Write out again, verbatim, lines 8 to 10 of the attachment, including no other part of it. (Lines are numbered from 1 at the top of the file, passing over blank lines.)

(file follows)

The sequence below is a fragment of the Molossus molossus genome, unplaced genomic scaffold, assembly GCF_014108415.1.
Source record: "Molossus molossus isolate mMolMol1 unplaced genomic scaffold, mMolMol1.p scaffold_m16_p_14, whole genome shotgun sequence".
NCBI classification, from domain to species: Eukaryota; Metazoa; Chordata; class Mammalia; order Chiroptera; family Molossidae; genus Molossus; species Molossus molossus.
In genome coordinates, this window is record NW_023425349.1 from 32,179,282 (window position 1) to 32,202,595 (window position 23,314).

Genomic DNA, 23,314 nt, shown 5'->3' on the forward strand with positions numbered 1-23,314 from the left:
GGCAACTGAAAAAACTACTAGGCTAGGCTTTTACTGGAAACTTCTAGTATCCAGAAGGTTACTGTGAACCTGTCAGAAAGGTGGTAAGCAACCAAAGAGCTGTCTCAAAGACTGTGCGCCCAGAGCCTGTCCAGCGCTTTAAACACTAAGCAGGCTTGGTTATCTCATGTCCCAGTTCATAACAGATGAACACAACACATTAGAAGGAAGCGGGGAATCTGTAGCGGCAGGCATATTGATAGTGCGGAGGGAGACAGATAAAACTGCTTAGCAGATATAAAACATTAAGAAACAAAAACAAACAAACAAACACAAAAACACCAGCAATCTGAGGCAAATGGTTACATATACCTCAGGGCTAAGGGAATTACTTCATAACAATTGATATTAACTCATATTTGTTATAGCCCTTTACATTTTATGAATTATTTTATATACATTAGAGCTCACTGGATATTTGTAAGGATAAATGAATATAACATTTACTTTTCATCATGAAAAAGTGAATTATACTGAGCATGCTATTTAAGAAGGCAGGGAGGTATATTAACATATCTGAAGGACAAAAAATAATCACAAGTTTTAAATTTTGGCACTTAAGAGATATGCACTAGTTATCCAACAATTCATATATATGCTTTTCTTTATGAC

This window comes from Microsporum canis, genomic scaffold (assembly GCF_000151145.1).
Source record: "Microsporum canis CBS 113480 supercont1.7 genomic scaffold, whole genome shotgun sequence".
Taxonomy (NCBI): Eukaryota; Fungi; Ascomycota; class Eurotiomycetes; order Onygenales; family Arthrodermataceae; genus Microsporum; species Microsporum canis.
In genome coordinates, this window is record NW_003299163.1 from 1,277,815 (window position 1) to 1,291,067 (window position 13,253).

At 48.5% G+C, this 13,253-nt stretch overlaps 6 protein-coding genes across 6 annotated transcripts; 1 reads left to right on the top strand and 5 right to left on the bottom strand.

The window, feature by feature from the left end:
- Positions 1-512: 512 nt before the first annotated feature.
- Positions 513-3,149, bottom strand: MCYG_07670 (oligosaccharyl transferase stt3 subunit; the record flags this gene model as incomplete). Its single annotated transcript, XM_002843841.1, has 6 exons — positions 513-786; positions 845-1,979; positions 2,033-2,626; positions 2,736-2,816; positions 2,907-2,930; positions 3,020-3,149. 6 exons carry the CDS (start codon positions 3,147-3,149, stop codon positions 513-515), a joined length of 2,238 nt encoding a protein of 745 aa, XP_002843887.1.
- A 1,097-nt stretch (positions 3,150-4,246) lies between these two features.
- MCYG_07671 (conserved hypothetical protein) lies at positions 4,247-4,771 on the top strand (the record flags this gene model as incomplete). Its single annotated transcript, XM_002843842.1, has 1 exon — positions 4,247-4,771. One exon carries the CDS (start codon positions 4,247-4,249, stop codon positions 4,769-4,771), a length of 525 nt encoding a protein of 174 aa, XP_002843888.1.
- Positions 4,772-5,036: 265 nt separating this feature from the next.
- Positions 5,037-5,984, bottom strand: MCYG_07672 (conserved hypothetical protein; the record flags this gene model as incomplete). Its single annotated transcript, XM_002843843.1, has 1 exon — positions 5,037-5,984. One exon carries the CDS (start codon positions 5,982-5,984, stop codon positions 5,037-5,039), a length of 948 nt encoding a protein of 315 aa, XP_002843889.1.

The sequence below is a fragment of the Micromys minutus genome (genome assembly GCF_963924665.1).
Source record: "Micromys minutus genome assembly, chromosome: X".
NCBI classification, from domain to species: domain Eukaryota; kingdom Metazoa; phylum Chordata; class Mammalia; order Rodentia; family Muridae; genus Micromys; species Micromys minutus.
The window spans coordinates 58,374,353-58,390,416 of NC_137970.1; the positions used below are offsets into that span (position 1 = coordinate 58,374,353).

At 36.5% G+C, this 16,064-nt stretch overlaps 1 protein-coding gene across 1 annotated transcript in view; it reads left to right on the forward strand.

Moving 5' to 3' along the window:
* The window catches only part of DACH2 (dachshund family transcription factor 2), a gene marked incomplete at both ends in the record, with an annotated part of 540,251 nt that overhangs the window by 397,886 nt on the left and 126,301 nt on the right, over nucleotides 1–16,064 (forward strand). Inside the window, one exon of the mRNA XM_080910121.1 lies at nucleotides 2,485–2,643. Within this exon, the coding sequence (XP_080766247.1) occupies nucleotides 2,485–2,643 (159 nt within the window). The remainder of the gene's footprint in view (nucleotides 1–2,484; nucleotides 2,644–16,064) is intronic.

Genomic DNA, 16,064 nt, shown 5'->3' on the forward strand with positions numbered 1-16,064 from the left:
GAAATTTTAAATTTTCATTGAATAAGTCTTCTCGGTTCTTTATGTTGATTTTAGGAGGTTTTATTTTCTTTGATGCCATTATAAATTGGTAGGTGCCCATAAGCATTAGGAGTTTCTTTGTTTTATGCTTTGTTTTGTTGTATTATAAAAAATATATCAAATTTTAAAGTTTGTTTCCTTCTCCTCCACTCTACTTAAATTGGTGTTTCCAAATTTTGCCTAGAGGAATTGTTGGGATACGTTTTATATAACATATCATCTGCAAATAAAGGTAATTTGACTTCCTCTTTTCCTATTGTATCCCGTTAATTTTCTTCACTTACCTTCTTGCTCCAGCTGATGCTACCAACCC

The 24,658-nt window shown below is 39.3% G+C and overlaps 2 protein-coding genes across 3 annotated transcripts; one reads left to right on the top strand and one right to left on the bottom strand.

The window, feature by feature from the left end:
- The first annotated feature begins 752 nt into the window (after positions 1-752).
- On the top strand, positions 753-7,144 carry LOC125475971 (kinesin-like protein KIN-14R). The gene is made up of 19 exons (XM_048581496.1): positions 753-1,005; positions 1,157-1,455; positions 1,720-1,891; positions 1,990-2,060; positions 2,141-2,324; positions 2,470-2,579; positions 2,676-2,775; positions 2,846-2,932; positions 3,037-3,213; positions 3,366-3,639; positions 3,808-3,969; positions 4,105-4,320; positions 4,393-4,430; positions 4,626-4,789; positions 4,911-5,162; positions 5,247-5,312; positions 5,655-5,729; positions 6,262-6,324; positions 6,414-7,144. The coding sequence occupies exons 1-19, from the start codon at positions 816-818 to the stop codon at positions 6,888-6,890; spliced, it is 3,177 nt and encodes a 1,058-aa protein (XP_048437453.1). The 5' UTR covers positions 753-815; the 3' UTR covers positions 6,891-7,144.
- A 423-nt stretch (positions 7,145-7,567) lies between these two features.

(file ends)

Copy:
Source record: "Microsporum canis CBS 113480 supercont1.7 genomic scaffold, whole genome shotgun sequence".
Taxonomy (NCBI): Eukaryota; Fungi; Ascomycota; class Eurotiomycetes; order Onygenales; family Arthrodermataceae; genus Microsporum; species Microsporum canis.
In genome coordinates, this window is record NW_003299163.1 from 1,277,815 (window position 1) to 1,291,067 (window position 13,253).